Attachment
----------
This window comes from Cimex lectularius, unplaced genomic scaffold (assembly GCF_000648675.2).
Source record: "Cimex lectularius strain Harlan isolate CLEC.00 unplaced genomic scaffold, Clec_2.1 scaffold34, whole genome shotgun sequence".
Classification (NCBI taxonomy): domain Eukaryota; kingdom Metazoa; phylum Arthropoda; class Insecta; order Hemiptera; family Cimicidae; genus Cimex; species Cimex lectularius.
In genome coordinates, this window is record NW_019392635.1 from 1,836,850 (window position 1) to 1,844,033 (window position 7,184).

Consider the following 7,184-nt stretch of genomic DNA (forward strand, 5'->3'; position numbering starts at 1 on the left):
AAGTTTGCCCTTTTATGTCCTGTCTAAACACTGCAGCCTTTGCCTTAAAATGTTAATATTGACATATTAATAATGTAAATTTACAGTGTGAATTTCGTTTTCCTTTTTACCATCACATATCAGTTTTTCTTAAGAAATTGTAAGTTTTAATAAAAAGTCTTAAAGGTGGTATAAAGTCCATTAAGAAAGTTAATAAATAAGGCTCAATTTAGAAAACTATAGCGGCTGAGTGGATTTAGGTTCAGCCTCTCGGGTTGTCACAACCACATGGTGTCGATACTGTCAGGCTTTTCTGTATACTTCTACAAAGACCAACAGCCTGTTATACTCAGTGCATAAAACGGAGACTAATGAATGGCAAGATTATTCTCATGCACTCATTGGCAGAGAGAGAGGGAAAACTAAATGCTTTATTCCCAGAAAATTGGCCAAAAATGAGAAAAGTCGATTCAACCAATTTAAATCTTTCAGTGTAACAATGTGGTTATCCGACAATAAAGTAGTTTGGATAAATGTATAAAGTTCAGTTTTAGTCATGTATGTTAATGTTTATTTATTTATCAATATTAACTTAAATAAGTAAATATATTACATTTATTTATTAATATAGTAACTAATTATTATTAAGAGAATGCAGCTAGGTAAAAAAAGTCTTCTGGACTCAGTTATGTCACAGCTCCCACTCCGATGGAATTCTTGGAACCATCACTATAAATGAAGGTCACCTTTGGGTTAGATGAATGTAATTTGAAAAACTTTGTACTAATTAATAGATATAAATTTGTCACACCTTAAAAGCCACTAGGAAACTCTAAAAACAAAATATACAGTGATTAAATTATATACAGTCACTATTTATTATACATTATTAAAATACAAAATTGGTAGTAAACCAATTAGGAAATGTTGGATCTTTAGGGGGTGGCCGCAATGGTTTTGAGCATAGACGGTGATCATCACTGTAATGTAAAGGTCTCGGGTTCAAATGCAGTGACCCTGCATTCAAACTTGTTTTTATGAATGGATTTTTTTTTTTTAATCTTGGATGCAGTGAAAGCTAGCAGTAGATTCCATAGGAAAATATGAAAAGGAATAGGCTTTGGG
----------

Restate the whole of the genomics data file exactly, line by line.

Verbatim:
This window comes from Cimex lectularius, unplaced genomic scaffold (assembly GCF_000648675.2).
Source record: "Cimex lectularius strain Harlan isolate CLEC.00 unplaced genomic scaffold, Clec_2.1 scaffold34, whole genome shotgun sequence".
Classification (NCBI taxonomy): domain Eukaryota; kingdom Metazoa; phylum Arthropoda; class Insecta; order Hemiptera; family Cimicidae; genus Cimex; species Cimex lectularius.
In genome coordinates, this window is record NW_019392635.1 from 1,836,850 (window position 1) to 1,844,033 (window position 7,184).

Consider the following 7,184-nt stretch of genomic DNA (forward strand, 5'->3'; position numbering starts at 1 on the left):
AAGTTTGCCCTTTTATGTCCTGTCTAAACACTGCAGCCTTTGCCTTAAAATGTTAATATTGACATATTAATAATGTAAATTTACAGTGTGAATTTCGTTTTCCTTTTTACCATCACATATCAGTTTTTCTTAAGAAATTGTAAGTTTTAATAAAAAGTCTTAAAGGTGGTATAAAGTCCATTAAGAAAGTTAATAAATAAGGCTCAATTTAGAAAACTATAGCGGCTGAGTGGATTTAGGTTCAGCCTCTCGGGTTGTCACAACCACATGGTGTCGATACTGTCAGGCTTTTCTGTATACTTCTACAAAGACCAACAGCCTGTTATACTCAGTGCATAAAACGGAGACTAATGAATGGCAAGATTATTCTCATGCACTCATTGGCAGAGAGAGAGGGAAAACTAAATGCTTTATTCCCAGAAAATTGGCCAAAAATGAGAAAAGTCGATTCAACCAATTTAAATCTTTCAGTGTAACAATGTGGTTATCCGACAATAAAGTAGTTTGGATAAATGTATAAAGTTCAGTTTTAGTCATGTATGTTAATGTTTATTTATTTATCAATATTAACTTAAATAAGTAAATATATTACATTTATTTATTAATATAGTAACTAATTATTATTAAGAGAATGCAGCTAGGTAAAAAAAGTCTTCTGGACTCAGTTATGTCACAGCTCCCACTCCGATGGAATTCTTGGAACCATCACTATAAATGAAGGTCACCTTTGGGTTAGATGAATGTAATTTGAAAAACTTTGTACTAATTAATAGATATAAATTTGTCACACCTTAAAAGCCACTAGGAAACTCTAAAAACAAAATATACAGTGATTAAATTATATACAGTCACTATTTATTATACATTATTAAAATACAAAATTGGTAGTAAACCAATTAGGAAATGTTGGATCTTTAGGGGGTGGCCGCAATGGTTTTGAGCATAGACGGTGATCATCACTGTAATGTAAAGGTCTCGGGTTCAAATGCAGTGACCCTGCATTCAAACTTGTTTTTATGAATGGATTTTTTTTTTTTAATCTTGGATGCAGTGAAAGCTAGCAGTAGATTCCATAGGAAAATATGAAAAGGAATAGGCTTTGGG